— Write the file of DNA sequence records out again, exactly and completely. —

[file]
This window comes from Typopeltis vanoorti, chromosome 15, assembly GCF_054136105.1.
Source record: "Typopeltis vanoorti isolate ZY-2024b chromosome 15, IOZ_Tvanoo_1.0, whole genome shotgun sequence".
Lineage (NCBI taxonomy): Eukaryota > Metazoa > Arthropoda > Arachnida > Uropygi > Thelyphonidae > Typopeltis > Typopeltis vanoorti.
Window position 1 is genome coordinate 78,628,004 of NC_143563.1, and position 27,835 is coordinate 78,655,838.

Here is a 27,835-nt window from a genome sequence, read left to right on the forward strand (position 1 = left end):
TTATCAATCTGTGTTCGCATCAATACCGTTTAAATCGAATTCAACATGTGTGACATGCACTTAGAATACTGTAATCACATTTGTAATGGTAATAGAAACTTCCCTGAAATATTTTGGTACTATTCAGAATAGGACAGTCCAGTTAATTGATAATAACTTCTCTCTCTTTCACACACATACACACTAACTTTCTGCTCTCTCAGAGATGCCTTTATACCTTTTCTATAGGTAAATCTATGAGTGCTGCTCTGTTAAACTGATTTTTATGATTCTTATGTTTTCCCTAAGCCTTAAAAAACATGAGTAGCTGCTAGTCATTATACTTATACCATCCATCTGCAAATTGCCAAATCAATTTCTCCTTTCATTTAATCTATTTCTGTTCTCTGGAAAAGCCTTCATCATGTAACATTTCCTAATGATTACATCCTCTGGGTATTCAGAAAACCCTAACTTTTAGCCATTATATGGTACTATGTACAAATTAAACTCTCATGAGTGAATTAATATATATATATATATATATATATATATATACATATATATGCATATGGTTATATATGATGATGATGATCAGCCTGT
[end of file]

This window comes from Typopeltis vanoorti, chromosome 15, assembly GCF_054136105.1.
Source record: "Typopeltis vanoorti isolate ZY-2024b chromosome 15, IOZ_Tvanoo_1.0, whole genome shotgun sequence".
Lineage (NCBI taxonomy): Eukaryota > Metazoa > Arthropoda > Arachnida > Uropygi > Thelyphonidae > Typopeltis > Typopeltis vanoorti.
Window position 1 is genome coordinate 78,628,004 of NC_143563.1, and position 27,835 is coordinate 78,655,838.

Here is a 27,835-nt window from a genome sequence, read left to right on the forward strand (position 1 = left end):
TTATCAATCTGTGTTCGCATCAATACCGTTTAAATCGAATTCAACATGTGTGACATGCACTTAGAATACTGTAATCACATTTGTAATGGTAATAGAAACTTCCCTGAAATATTTTGGTACTATTCAGAATAGGACAGTCCAGTTAATTGATAATAACTTCTCTCTCTTTCACACACATACACACTAACTTTCTGCTCTCTCAGAGATGCCTTTATACCTTTTCTATAGGTAAATCTATGAGTGCTGCTCTGTTAAACTGATTTTTATGATTCTTATGTTTTCCCTAAGCCTTAAAAAACATGAGTAGCTGCTAGTCATTATACTTATACCATCCATCTGCAAATTGCCAAATCAATTTCTCCTTTCATTTAATCTATTTCTGTTCTCTGGAAAAGCCTTCATCATGTAACATTTCCTAATGATTACATCCTCTGGGTATTCAGAAAACCCTAACTTTTAGCCATTATATGGTACTATGTACAAATTAAACTCTCATGAGTGAATTAATATATATATATATATATATATATATATATACATATATATGCATATGGTTATATATGATGATGATGATCAGCCTGT